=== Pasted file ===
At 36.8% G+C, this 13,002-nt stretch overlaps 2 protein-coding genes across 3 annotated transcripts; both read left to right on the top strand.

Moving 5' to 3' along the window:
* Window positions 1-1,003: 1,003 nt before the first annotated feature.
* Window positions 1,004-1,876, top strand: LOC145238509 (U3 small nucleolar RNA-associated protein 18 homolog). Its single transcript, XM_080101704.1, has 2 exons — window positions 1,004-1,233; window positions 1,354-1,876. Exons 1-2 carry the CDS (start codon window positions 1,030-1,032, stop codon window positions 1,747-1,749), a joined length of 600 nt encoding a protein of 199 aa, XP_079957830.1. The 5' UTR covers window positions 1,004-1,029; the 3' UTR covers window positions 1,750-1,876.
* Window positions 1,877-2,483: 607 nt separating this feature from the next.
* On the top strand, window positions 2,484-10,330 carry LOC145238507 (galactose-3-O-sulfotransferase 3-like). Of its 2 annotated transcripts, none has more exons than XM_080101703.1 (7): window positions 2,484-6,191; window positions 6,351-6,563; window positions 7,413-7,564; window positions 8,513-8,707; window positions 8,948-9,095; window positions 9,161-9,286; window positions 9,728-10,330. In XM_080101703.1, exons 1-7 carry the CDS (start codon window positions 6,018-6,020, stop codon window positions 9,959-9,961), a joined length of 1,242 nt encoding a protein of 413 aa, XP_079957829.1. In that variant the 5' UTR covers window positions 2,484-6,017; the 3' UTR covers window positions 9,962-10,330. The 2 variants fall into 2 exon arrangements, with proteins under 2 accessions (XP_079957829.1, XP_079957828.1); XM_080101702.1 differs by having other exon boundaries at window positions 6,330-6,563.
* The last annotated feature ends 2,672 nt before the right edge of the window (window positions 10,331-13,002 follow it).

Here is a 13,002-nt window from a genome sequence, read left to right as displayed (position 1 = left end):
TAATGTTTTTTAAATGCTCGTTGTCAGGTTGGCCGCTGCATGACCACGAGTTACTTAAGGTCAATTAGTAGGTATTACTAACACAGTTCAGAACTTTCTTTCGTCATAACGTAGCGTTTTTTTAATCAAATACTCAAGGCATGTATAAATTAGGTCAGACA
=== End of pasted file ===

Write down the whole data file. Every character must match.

At 36.8% G+C, this 13,002-nt stretch overlaps 2 protein-coding genes across 3 annotated transcripts; both read left to right on the top strand.

Moving 5' to 3' along the window:
* Window positions 1-1,003: 1,003 nt before the first annotated feature.
* Window positions 1,004-1,876, top strand: LOC145238509 (U3 small nucleolar RNA-associated protein 18 homolog). Its single transcript, XM_080101704.1, has 2 exons — window positions 1,004-1,233; window positions 1,354-1,876. Exons 1-2 carry the CDS (start codon window positions 1,030-1,032, stop codon window positions 1,747-1,749), a joined length of 600 nt encoding a protein of 199 aa, XP_079957830.1. The 5' UTR covers window positions 1,004-1,029; the 3' UTR covers window positions 1,750-1,876.
* Window positions 1,877-2,483: 607 nt separating this feature from the next.
* On the top strand, window positions 2,484-10,330 carry LOC145238507 (galactose-3-O-sulfotransferase 3-like). Of its 2 annotated transcripts, none has more exons than XM_080101703.1 (7): window positions 2,484-6,191; window positions 6,351-6,563; window positions 7,413-7,564; window positions 8,513-8,707; window positions 8,948-9,095; window positions 9,161-9,286; window positions 9,728-10,330. In XM_080101703.1, exons 1-7 carry the CDS (start codon window positions 6,018-6,020, stop codon window positions 9,959-9,961), a joined length of 1,242 nt encoding a protein of 413 aa, XP_079957829.1. In that variant the 5' UTR covers window positions 2,484-6,017; the 3' UTR covers window positions 9,962-10,330. The 2 variants fall into 2 exon arrangements, with proteins under 2 accessions (XP_079957829.1, XP_079957828.1); XM_080101702.1 differs by having other exon boundaries at window positions 6,330-6,563.
* The last annotated feature ends 2,672 nt before the right edge of the window (window positions 10,331-13,002 follow it).

Here is a 13,002-nt window from a genome sequence, read left to right as displayed (position 1 = left end):
TAATGTTTTTTAAATGCTCGTTGTCAGGTTGGCCGCTGCATGACCACGAGTTACTTAAGGTCAATTAGTAGGTATTACTAACACAGTTCAGAACTTTCTTTCGTCATAACGTAGCGTTTTTTTAATCAAATACTCAAGGCATGTATAAATTAGGTCAGACA